The key to learning anything is taking a personal interest (also read, responsibility) in the subject matter.
There is a cooperative effort or energetic exchange that must take place for learning to occur.
Initially, there is the cooperation between teacher and student. To simplify: A student brings his/her willingness to learn and the teacher brings his/her willingness to teach. In the process there has to be a cooperation between students and their body, students and their mind, students and their emotions, even student and their props or other resources (eg. references, books, articles, videos). Keep in mind, teachers are always students as well.
We've all experienced teachers saying things in our class that we don't really hear or understand, but then we get into a new situation, where another teacher says the same thing (perhaps in a different way) and somehow it sinks in and we hear it. When the student is ready the teacher will come. It is a challenge to be ready to learn everything that is being taught. Therefore, we want to develop our abilities as a student, so we hear more, see more, and experience more of the valuable lessons being shared.
Kathleen made a great point in her class that yoga is filled with obstacles that we have to overcome. Interestingly, I'd mentioned earlier that morning in a class I taught that life is full of challenges, and yoga creates challenges to help us learn to overcome them. When we learn to overcome challenges inside the studio, we are better able to overcome them outside it.
Personally, I've always tried to welcome challenge, because my experience has been that it is through my most challenging times that I've gained the most. However, when we are initially faced with challenges many different things can occur: We can run. We can hide. We can complain. We can blame. We can get angry. We can cry. We can attach ourselves to negative thinking and self-fulfilling failure. There are many different kinds of reactions and we have all experienced them at one time or another in an effort to avoid a real or perceived pain.
I keep something Kquvien DeWeese mentioned in class front and center during challenging times. "Stay behind the chaos." She explains that we have to stay behind the anxiety, the fight-or-flight response, the fear, or the real or perceived pain we encounter when faced with an obstacle. Granted, some challenges are easier to do that with than others, but it works. Although, my father who suffers from agoraphobia has not been as successful with the advice that I shared. He sees the possibilities and feels if he could train himself to stay behind the anticipation of pain in his mind, he could make progress. However, he knows he has a habit of immediately giving himself up to his anxiety... and habits are hard to break.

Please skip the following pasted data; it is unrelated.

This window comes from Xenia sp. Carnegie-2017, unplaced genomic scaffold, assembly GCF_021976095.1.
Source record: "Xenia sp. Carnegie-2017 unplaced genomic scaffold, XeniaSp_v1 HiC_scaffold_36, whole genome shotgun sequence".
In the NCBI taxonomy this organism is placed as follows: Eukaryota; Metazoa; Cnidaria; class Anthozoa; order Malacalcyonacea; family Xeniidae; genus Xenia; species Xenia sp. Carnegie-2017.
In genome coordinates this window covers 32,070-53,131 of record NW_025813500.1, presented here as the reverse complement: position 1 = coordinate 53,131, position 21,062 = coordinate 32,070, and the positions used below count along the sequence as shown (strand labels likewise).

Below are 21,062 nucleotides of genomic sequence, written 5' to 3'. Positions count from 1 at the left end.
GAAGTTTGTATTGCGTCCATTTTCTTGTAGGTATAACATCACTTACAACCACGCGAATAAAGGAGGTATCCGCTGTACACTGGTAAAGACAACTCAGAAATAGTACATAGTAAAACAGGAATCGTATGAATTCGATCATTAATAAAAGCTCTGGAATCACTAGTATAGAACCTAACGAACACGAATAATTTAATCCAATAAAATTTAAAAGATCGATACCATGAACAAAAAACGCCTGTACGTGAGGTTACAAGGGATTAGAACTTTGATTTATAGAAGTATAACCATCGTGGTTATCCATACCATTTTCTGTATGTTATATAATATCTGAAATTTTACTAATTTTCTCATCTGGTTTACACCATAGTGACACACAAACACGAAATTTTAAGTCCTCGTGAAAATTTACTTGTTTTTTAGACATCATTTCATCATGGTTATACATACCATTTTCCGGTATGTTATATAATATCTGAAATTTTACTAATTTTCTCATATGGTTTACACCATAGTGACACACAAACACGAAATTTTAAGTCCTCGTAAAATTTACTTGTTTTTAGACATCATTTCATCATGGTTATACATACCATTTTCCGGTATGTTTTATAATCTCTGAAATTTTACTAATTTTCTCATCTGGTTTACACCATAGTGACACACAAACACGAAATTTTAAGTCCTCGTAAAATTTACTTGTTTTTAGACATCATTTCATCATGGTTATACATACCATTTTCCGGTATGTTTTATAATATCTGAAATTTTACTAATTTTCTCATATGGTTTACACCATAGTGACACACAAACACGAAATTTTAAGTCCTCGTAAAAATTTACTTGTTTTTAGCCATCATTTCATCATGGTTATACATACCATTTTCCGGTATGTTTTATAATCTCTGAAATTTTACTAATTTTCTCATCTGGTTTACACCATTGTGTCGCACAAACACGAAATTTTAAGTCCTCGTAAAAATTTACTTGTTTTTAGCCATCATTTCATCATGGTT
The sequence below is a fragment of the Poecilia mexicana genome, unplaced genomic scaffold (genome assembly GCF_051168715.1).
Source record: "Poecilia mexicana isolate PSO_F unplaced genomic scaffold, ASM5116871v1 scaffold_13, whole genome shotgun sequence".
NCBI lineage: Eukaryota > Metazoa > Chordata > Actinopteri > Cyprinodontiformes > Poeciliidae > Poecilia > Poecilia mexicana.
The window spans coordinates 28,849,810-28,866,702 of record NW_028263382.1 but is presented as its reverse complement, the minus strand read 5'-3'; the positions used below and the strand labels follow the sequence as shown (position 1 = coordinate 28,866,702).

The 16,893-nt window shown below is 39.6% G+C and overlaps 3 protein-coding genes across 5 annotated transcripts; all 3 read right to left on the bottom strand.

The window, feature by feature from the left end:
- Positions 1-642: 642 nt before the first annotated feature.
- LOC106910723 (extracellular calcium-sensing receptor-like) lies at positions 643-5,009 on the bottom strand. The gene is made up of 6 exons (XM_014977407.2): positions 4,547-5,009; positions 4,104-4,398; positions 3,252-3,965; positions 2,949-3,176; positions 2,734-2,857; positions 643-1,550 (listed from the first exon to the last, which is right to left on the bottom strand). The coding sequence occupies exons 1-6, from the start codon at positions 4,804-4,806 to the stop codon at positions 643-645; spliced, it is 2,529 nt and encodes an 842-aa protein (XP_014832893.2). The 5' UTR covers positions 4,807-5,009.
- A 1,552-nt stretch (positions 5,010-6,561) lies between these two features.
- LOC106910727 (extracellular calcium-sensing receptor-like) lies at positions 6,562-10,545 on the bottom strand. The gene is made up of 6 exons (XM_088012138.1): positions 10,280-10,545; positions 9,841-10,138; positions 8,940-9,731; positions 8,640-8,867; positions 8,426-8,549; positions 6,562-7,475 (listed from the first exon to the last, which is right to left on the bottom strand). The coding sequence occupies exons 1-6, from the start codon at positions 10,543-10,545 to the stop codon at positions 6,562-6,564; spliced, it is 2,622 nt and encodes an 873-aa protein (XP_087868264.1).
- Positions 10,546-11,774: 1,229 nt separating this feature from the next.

BKS Iyengar in Tree of Yoga (click)says:
"Yoga is meant for individual growth and for physical, emotional, intellectual and spiritual defects to be removed. It is designed for the removal of fluctuations and afflictions, pains and sorrows."Teachers are important to bring things to our attention that we can't see for ourselves. Habits are one of them. We can have physical habits as well as mental and emotional habits. They all come into play when we are challenged to learn something new or do something we perceive as painful. Oftentimes, whatever the challenge, it usually involves letting go of one or two of our habits (we have many, many habits). That takes practice and not just practice in a classroom full of other students.
I've heard Nancy Mau and Kquvien mention the importance of shall I say doing our homework as well --even if we have a daily practice in the classroom. The classroom is meant to introduce poses, concepts, and instruction. It is the responsibility of the student to take those introductions and evolve them into a personal experience. Why does it hurt when I do it this way and not that? What is making this pose uncomfortable? What am I afraid of? Why don't I feel warmed up enough to do this? What is preventing me from moving deeper in the pose. Though Iyengar has masterfully given us detailed directions to get into and out of poses, Nancy Mau explains that we are all individuals and we have to assess what those directions mean for us and our particular bodies. Only experience with the pose and its multifaceted elements can gain that kind of insight.
BKS Iyengar in Tree of Yoga (click)says:
"Experience is real; words are not real. They are somebody else's words, but it is your own experience. When stability in experience is sustained and when the feeling of experiences does not waver, it is samadhi." (click word)As you may notice, I am repeating the quotes from Part 1 of this series, because repetition is another important element in the process of learning. Repetition helps us gain deeper and deeper understanding.
Upon this reading of Iyengar's quotes, you may experience a more profound meaning than you did in the first reading. Much like what will happen if you practice and repeat your poses integrating all your learning along the way.